February 20, 1913
The past few spring-like days brought out the blue birds and robins in numbers. Though so mild has been the winter these birds never left us.
Sergeant Anderson arrested a coke fiend this morning, whose hallucinations took the line of wireless telegraphy. He first created a disturbance in the phone office. He was sending and receiving messages from Davis, Ohio and elsewhere. He gave no name and there was nothing on him by which his identity could be established. He said he worked in the woods.
FOUR BEARS KILLED
Adam Baxter and his engineering corps, who are surveying a railway line on the head of Tea Creek for the Greenbrier, Cheat and Elk River Railway Company, killed a big she bear and her three cubs one day last week. In coming into camp Harry Baxter heard what sounded to him like the whining of young pups under the root of a big tree that had been blown down. He started to look to see what was in the hole and a tremendous big bear looked out in his face. He backed out and went to camp for reinforcements. A shot gun was brought, and it took three shots to dispatch the bear. In the mix up the cubs were also killed. The old bear was very large and fat and weighed over three hundred pounds. The cubs were about as big as cats.
Mr. and Mrs. Sterling Yeager have gone to housekeeping in the Ison Waugh building on Camden Avenue.
Mrs. Lena Waugh is very sick with a dropsical affection at the home of Wallace Irvine in the Flatwoods.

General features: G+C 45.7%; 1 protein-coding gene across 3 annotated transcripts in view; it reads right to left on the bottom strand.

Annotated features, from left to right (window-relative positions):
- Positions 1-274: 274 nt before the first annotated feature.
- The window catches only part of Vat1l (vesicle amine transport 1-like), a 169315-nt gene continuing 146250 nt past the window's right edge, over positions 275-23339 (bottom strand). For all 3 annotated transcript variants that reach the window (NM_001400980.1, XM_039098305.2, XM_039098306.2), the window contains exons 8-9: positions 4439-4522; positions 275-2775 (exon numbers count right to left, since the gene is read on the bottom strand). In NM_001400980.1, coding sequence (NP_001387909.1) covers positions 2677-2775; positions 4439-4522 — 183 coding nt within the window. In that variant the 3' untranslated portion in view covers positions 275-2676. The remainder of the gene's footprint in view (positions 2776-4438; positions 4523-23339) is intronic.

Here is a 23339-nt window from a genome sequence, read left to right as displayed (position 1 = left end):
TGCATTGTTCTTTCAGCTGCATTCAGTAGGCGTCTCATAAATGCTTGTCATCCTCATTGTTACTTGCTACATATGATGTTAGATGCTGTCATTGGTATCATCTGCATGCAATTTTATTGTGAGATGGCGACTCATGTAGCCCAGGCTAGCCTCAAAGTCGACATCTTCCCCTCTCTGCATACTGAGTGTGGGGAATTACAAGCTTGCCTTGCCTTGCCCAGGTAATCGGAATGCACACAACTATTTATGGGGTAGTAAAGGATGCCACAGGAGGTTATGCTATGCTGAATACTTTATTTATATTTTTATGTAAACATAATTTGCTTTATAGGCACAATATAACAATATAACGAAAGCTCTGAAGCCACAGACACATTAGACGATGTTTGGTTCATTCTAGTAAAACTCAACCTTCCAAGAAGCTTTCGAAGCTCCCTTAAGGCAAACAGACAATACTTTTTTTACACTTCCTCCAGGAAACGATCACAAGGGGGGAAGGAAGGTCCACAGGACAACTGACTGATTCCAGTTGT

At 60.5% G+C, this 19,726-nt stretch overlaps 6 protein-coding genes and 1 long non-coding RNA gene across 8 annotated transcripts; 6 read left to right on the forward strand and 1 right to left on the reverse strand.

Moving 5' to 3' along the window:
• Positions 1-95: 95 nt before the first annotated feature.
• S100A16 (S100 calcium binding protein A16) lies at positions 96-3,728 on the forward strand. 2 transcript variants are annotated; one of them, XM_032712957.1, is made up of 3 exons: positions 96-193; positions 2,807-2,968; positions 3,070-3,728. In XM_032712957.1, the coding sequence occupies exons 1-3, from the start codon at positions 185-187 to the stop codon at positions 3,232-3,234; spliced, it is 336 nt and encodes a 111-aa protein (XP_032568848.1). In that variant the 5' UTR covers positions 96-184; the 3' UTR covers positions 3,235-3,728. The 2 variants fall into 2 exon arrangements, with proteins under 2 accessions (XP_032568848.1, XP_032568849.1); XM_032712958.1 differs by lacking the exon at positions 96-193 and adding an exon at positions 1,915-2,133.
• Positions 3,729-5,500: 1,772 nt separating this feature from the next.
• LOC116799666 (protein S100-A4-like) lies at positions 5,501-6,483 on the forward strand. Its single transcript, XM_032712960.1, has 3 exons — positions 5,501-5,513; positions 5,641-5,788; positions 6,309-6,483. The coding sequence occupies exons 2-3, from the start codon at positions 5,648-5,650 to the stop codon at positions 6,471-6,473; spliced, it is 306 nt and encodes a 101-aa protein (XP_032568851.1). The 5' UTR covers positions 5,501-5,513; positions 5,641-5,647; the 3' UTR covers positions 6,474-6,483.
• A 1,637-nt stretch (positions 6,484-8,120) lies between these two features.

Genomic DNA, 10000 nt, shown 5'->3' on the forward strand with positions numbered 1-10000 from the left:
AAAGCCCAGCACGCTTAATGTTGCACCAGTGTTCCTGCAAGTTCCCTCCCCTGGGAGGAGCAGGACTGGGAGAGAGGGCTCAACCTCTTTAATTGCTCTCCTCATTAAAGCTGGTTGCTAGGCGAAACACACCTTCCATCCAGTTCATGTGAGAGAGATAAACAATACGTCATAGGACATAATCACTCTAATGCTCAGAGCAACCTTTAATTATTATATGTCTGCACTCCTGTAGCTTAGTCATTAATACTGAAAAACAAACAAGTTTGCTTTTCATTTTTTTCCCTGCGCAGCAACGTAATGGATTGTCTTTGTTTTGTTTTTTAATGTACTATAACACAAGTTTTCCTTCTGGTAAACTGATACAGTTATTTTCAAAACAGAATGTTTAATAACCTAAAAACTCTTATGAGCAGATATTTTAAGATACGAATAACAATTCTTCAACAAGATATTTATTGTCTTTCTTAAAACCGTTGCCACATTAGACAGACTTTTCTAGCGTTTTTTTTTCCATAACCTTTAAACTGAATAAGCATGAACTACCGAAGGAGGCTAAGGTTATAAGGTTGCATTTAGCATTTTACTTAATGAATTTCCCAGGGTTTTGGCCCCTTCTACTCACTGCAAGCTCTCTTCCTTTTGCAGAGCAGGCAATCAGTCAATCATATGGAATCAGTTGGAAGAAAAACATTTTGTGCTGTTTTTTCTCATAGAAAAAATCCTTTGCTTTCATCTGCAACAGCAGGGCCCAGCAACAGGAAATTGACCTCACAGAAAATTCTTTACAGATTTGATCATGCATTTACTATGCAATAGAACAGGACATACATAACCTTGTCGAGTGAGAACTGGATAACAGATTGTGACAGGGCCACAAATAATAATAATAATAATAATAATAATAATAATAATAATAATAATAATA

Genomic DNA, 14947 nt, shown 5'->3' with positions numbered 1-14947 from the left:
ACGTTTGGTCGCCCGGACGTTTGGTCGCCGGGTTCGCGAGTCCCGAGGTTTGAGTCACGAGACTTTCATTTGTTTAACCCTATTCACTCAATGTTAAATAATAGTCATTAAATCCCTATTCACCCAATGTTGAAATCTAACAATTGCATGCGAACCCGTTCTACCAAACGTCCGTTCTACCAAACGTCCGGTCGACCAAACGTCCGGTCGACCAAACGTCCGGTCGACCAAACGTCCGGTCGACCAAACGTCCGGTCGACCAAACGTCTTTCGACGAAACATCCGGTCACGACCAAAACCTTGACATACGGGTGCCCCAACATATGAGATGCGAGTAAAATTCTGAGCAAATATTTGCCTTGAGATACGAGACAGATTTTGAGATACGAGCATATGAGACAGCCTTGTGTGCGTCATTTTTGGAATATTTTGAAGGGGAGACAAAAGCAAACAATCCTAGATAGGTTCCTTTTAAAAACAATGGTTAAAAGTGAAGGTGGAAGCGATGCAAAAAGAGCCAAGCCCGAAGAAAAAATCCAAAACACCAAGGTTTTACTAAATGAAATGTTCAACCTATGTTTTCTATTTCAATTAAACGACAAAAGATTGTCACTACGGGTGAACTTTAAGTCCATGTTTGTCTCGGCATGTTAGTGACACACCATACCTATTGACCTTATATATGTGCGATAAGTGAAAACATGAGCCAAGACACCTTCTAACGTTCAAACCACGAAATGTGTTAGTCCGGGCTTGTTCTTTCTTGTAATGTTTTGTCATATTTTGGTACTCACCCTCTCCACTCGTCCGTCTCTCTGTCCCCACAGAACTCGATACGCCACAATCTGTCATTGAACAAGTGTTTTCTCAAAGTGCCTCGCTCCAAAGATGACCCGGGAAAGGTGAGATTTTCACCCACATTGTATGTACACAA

Miss Bessie Cornwell has so far recovered from her recent attack of pneumonia as to be at her place in the postoffice.
The venerable Joseph Simmons, of Watoga, is spending some time at the home of his son, Pat, and taking medical treatment. Some weeks ago he was thrown from a horse and badly shaken up.
J. P. Bear, of the Levels, was a caller at this office, Tuesday. He is experimenting, and right succssfully too, in the culture of alfalfa.
Wesley Barlow, of Stony Creek, was a caller at this office, yesterday morning. He has wintered up strong and hearty and was able to walk down.
We are having plenty of mud but no ice. Don’t fear, old February has never failed for ice.
There is quite a bit of sickness in this community – colds and grippe.
Mrs. Charlie Shinaberry has been suffering from hoarseness but is improving.
Miss Florence Shinaberry has been sewing for Mrs. Jarper Beverage the past week.
We learn that E. J. Williams is moving his sawmill on his place at Limestone Run. Orval Malcomb had the misfortune to get his hand badly mashed this week.
Born to Mr. and Mrs. Amos Sharp, February 11, a ten pound boy. Mother and child are doing fine.
W. L. Herold sold his engine and planer to Gum Bros. at Dunmore. They were here Tuesday and moved the engine.
W. H. Alderman and R. L. Crummett are building a bungalow on the former’s lot. As leap year is gone they have resolved to keep bachelor’s hall for the next four years.
Mr. Joseph and J. Hamed were up from Marlinton Sunday.
A good many of the boys attended the debating society at Huntersville Friday night. The question for debate was, Resolved: That America’s shame exceeds her glory, was thoroughly discussed.
Dr. J. B. Lockridge was called to Mt. Grove Monday to set a broken leg for Lightburn Kellison.